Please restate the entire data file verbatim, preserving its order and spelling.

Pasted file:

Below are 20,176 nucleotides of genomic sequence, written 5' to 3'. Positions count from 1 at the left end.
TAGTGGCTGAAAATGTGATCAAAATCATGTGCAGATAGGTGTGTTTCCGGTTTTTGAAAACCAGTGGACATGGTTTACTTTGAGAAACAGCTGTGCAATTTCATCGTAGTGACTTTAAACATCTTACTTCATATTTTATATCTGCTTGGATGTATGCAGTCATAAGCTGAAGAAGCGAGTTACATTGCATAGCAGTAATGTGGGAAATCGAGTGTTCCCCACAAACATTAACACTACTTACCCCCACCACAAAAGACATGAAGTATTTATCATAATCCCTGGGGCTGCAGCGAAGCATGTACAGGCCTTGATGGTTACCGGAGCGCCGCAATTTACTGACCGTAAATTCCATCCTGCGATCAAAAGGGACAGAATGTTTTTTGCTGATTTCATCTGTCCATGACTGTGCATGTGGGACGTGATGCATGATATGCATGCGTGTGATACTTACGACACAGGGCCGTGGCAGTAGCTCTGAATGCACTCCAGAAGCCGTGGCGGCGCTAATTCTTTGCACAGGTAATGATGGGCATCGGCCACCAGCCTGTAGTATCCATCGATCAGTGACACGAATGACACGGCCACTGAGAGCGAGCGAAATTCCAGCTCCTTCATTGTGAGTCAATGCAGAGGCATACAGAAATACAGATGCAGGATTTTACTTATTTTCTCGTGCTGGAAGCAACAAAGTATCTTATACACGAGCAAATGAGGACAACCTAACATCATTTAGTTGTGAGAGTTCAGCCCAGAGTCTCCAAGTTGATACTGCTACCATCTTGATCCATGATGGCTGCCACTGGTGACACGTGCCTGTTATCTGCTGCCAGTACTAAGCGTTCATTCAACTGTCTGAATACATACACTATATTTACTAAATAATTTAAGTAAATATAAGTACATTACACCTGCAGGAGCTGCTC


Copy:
Below are 20,176 nucleotides of genomic sequence, written 5' to 3'. Positions count from 1 at the left end.
TAGTGGCTGAAAATGTGATCAAAATCATGTGCAGATAGGTGTGTTTCCGGTTTTTGAAAACCAGTGGACATGGTTTACTTTGAGAAACAGCTGTGCAATTTCATCGTAGTGACTTTAAACATCTTACTTCATATTTTATATCTGCTTGGATGTATGCAGTCATAAGCTGAAGAAGCGAGTTACATTGCATAGCAGTAATGTGGGAAATCGAGTGTTCCCCACAAACATTAACACTACTTACCCCCACCACAAAAGACATGAAGTATTTATCATAATCCCTGGGGCTGCAGCGAAGCATGTACAGGCCTTGATGGTTACCGGAGCGCCGCAATTTACTGACCGTAAATTCCATCCTGCGATCAAAAGGGACAGAATGTTTTTTGCTGATTTCATCTGTCCATGACTGTGCATGTGGGACGTGATGCATGATATGCATGCGTGTGATACTTACGACACAGGGCCGTGGCAGTAGCTCTGAATGCACTCCAGAAGCCGTGGCGGCGCTAATTCTTTGCACAGGTAATGATGGGCATCGGCCACCAGCCTGTAGTATCCATCGATCAGTGACACGAATGACACGGCCACTGAGAGCGAGCGAAATTCCAGCTCCTTCATTGTGAGTCAATGCAGAGGCATACAGAAATACAGATGCAGGATTTTACTTATTTTCTCGTGCTGGAAGCAACAAAGTATCTTATACACGAGCAAATGAGGACAACCTAACATCATTTAGTTGTGAGAGTTCAGCCCAGAGTCTCCAAGTTGATACTGCTACCATCTTGATCCATGATGGCTGCCACTGGTGACACGTGCCTGTTATCTGCTGCCAGTACTAAGCGTTCATTCAACTGTCTGAATACATACACTATATTTACTAAATAATTTAAGTAAATATAAGTACATTACACCTGCAGGAGCTGCTC